opinion

The viral GoFundMe story that has curdled into something deeply disturbing.

Sometimes, the internet is a lovely place to be.

There are “viral” stories of wrong number text messages turning into beautiful bonds; little boys raising money for their beloved pet dog; nurses discovering their new colleague was once their infant patient.

We like these stories.

And last November, you probably read a story that, too, made the world around you feel a little bit warmer.

A homeless man, Johnny Bobbitt, was sitting by the side of the road in Philadelphia when he saw a young woman pull over after her car broke down.

Kate McClure, 28, had run out of fuel, and she was preparing to walk to the nearest petrol station to buy some.

But 35-year-old Bobbitt, a former veteran, stepped in to get her home safe. It was almost midnight, so instead of McClure heading off alone into the darkness, Bobbitt offered to go himself. He soon returned with a can of petrol. He used his very last $20 to do so.

Blown away by his act of kindness, McClure and her 39-year-old partner Mark D’Amico set up a GoFundMe page to detail what happened and to crowdfund for Bobbitt.

“I believe that with a place to be able to clean up every night and get a good night’s rest, his life can get back to being normal,” McClure wrote at the time. “Please help this man get into a home.”

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Social media, of course, inhaled the feel-good hit like cocaine. Donations started pouring in. McClure and Bobbitt’s faces were plastered on just about every news website, all over the globe. The fundraiser went onto amass more than AU$550,000 from more than 14,000 donors, rocketing past its original goal of $14,000.

Nice, huh?

Because when the news is groaning under the weight of negativity, these are the stories we cling to as we mutter: yes, there is hope for us yet.

Bobbitt said he felt like he’d won the lottery.

It was life-changing.

Or at least, it was meant to be.

Because months on, the story has curdled into something desperately sad.

Bobbitt says he has only seen a fraction – about US$75,000 – of the funds. It’s unclear where the remaining amount has gone.

But according to Bobbitt, after the fundraiser ended, McClure and D’Amico suddenly had a brand new luxury BMW, they went on lavish holidays across the US, took a Grand Canyon helicopter ride, and gambled at the casino.

He claims the money donated for him was fraudulently used by the New Jersey couple so they could “enjoy a lifestyle they could not afford”, the Philadelphia Inquirer reports.

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With the help of a pro-bono legal team, Bobbitt filed a lawsuit against McClure, a receptionist, and D’Amico, a carpenter.

According to the Inquirer, a judge ordered the pair to hand over the remaining funds to Bobbitt by September 3. They missed the deadline.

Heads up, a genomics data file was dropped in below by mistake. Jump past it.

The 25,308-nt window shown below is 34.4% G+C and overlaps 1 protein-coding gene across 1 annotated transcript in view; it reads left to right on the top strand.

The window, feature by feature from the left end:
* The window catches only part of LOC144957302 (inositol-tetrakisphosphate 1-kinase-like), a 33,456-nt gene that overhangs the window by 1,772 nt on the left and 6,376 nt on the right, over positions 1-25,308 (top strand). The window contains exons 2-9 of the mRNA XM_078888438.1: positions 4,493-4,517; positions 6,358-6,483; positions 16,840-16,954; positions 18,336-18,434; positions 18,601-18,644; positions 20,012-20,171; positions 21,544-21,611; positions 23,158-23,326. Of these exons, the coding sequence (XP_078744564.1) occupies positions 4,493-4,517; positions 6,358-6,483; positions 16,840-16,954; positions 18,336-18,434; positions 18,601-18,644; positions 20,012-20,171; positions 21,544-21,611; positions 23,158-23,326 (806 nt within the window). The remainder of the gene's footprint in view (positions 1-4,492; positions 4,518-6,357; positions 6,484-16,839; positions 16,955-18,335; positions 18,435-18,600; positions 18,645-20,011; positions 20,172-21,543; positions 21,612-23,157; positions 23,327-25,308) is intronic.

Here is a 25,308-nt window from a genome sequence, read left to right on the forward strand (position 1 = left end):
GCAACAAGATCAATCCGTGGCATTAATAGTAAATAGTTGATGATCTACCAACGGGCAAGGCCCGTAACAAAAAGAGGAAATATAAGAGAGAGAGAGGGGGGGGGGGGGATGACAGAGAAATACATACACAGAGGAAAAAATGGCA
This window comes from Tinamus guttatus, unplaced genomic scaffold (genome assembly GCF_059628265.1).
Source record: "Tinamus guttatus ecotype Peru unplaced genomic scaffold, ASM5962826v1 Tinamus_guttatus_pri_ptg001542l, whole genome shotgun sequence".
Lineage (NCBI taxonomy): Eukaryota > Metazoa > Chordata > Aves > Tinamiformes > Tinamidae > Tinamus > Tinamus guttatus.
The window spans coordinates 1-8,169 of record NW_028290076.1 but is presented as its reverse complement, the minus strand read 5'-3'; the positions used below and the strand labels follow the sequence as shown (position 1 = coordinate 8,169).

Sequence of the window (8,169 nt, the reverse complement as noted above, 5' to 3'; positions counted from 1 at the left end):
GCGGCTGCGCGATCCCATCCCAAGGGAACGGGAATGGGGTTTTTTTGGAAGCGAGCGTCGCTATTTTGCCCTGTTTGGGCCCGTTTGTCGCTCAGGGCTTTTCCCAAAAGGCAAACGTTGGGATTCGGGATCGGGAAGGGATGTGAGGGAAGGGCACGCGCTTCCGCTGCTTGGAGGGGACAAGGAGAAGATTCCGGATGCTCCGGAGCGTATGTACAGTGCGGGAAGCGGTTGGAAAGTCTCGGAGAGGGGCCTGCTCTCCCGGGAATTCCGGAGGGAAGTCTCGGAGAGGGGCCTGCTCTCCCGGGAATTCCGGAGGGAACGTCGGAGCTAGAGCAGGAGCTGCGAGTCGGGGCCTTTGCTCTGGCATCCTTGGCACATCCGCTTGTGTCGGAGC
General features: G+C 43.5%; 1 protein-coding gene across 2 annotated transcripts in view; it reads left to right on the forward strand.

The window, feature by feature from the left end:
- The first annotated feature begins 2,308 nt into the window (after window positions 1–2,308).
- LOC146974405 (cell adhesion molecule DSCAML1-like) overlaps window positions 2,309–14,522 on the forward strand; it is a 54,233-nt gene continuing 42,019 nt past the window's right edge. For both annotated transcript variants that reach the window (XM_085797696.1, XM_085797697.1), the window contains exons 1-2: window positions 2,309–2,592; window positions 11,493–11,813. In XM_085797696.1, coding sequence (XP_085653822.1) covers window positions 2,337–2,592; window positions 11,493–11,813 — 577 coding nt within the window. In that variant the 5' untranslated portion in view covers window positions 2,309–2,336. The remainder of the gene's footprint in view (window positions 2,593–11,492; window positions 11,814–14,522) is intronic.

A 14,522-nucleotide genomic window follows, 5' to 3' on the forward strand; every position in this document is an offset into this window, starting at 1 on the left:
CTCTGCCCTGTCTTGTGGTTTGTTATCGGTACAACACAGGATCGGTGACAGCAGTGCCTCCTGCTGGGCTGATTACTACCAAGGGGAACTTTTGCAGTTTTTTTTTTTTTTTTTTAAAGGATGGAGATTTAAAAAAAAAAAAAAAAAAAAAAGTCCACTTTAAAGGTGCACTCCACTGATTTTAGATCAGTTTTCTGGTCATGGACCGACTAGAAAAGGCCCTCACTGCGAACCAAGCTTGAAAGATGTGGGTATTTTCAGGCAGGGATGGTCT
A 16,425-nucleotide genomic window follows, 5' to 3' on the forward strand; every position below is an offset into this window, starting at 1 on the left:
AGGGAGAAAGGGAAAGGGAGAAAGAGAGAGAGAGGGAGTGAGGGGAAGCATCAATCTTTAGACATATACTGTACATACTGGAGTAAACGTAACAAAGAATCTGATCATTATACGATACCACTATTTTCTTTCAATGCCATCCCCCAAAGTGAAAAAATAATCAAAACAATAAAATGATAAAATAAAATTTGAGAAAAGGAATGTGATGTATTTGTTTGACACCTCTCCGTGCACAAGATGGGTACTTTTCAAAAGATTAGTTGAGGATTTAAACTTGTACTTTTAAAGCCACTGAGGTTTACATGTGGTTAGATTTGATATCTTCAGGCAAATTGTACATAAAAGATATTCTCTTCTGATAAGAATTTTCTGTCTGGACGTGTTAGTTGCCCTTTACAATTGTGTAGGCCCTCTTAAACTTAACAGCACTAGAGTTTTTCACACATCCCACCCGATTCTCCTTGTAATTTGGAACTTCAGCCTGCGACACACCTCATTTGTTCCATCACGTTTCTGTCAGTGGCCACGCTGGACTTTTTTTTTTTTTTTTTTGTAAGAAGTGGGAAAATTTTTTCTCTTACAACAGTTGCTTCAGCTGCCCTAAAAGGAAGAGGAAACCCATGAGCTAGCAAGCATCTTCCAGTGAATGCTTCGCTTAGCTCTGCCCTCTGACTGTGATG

And now, Bobbitt’s legal team says they learned from the couple’s lawyers that the funds have vanished. There is apparently no money left to give.

It’s a deeply grimy turn of events.

The GoFundMe was intended to help Bobbitt buy his own home and get behind the steering wheel of his dream car – a 1999 Ford Ranger.

Instead, the couple used the money to buy him a camper van, which they parked on McClure’s family property, and a second-hand SUV which has since broken down. Both were registered in McClure’s name, denying him any control. And in June, Bobbitt said he was told to leave McClure’s property.

McClure and D’Amico have repeatedly denied any wrongdoing, insisting they simply didn’t want to hand Bobbitt the money until he stopped using drugs and managed to hold down a job.

But is it really their business how another adult chooses to spend their cash? Poverty and addiction are complex and difficult issues. Sometimes you step back before you step forward.

But Bobbitt wasn’t given the chance to even try.

He wound up back on the streets, once again begging for money and food to survive.

Kate McClure and Johnny Bobbitt on Good Morning America in November 2017. Image: ABC.

A judge on Wednesday ordered the couple to testify under oath next week about what happened to the $555,000 raised.

Bobbitt's legal team is determined to establish a money trail. GoFundMe is also investigating.

The world will continue to watch as the court battle wages on.

But right now, one thing this sorry saga does remind us of is how dangerous our obsession with feel-good "viral" stories can be. They exist in a digital space where people can put on a mask and be whoever they say they are.

This is a story that, for a mere instant, represented the best of humanity, and now it is a symbol of greed and deceit.

It's easy to get sucked into a social media frenzy, but we do it without interrogating what the actual intentions and consequences might be.

D'Amico and McClure were essentially strangers to Bobbitt. Would we have so willingly and generously donated to their account if we accepted this fact beforehand?

I think not.

How do you feel about how Johnny Bobbitt's story? Tell us in the comments below.

You can follow Sophie Aubrey on Twitter.

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